Today people all over America are celebrating the Thanksgiving holiday. Across the country, people will gather to celebrate Thanksgiving with those they love as they give thanks for all those blessings that make their lives what they are. Of course, the Thanksgiving holiday has its roots in giving thanks for that year’s harvest, but it has now become a time to celebrate family and those you love. However, how often do we pause to consider why we love the people we do?
Scientists have spent decades trying to work out why people love each other. As reported by the Independent, researchers in Poland believe that they have finally worked out why people love each other. Previous research on the phenomenon of love has focused on finding a neurological or genetic reason for why people fall in love. A new study by researchers from the University of Wroclaw in Poland has taken a different approach and the scientists conclude that humans evolved to fall in love.
The scientific report, published in Frontiers in Psychology, suggests that the research “may shed new light on the meaning of love in humans’ evolutionary past.”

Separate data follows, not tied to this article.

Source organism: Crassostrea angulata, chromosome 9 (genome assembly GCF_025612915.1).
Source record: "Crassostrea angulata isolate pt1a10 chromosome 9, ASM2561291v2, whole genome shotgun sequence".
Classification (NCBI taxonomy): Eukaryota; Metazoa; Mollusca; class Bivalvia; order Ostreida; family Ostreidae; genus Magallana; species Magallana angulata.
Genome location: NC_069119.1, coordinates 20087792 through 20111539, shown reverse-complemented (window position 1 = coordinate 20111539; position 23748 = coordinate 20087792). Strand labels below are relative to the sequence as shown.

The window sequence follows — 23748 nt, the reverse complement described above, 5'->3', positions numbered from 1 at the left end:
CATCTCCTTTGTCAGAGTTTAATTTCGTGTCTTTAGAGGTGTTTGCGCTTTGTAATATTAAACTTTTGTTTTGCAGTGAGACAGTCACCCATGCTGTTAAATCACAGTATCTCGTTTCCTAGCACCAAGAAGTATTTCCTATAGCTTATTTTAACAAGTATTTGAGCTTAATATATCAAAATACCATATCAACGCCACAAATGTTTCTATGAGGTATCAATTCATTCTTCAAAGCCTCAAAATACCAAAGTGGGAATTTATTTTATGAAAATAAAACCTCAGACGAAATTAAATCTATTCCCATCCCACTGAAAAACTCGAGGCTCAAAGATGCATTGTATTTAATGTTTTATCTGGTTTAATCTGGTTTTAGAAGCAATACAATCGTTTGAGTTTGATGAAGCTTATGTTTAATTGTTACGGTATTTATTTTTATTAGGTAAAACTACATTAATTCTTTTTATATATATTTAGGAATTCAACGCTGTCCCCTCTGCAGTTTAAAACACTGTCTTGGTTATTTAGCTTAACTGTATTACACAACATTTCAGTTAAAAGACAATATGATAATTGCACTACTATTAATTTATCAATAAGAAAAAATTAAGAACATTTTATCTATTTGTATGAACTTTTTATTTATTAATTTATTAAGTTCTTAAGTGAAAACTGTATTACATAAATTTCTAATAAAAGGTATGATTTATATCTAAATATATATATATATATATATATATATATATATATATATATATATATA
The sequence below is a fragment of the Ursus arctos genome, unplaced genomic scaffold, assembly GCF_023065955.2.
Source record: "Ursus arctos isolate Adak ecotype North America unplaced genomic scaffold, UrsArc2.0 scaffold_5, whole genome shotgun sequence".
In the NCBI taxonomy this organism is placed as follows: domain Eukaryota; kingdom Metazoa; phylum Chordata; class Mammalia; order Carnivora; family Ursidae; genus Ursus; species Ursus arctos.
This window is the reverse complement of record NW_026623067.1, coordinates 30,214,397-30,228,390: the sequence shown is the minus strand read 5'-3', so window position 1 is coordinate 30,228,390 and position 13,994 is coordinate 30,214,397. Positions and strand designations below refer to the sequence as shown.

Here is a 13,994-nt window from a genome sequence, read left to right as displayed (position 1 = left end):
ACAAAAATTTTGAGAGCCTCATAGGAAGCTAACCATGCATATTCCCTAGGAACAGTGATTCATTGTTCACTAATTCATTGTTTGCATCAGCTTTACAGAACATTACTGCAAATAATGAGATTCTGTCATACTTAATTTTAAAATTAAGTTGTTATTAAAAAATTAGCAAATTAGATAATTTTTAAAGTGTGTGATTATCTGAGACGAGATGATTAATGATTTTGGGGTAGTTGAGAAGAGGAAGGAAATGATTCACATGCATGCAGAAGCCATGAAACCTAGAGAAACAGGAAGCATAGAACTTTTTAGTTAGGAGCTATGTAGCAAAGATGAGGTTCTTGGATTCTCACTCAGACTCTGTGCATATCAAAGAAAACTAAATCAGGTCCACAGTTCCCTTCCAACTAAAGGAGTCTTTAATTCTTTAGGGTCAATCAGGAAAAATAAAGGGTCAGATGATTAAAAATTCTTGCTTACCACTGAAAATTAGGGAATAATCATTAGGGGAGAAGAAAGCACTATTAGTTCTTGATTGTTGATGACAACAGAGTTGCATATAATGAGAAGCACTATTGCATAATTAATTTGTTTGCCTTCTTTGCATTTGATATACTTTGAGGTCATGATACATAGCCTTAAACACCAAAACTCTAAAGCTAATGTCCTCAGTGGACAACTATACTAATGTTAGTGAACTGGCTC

The scientists chose to conduct their study among the Hadza people of Tanzania. The hunter-gather tribe was deemed to live a life “more comparable to that of our prehistoric ancestors,” and are therefore free of things like contraception which are common in western society.
Of course, love isn’t something that can easily be measured, so the scientists used a method called the triangular love scale. This measured the intimacy, passion, and commitment to long-term relationships among the Hadza people. This, the scientists hypothesize, allows them to measure love. What they found was that those who scored highly on their love scale enjoyed more reproductive success.
The scientists found “that commitment and reproductive success were positively and consistently related in both sexes.” They also found a positive association between passion and reproductive success in women. In essence, the scientists found that those in a committed loving relationship were more successful in producing the children required to ensure the survival of the species.
This, the scientists claim, suggests that humankind has evolved to fall in love. Of course, modern life in western society has changed how we in the modern world conduct personal relationships, however, these scientists suggest that nature has preconditioned us to fall in love and to seek long-term, stable relationships.
Consider that as you enjoy your Thanksgiving day turkey.
[Featured Image by Zoltan Balogh/MTI/AP Images]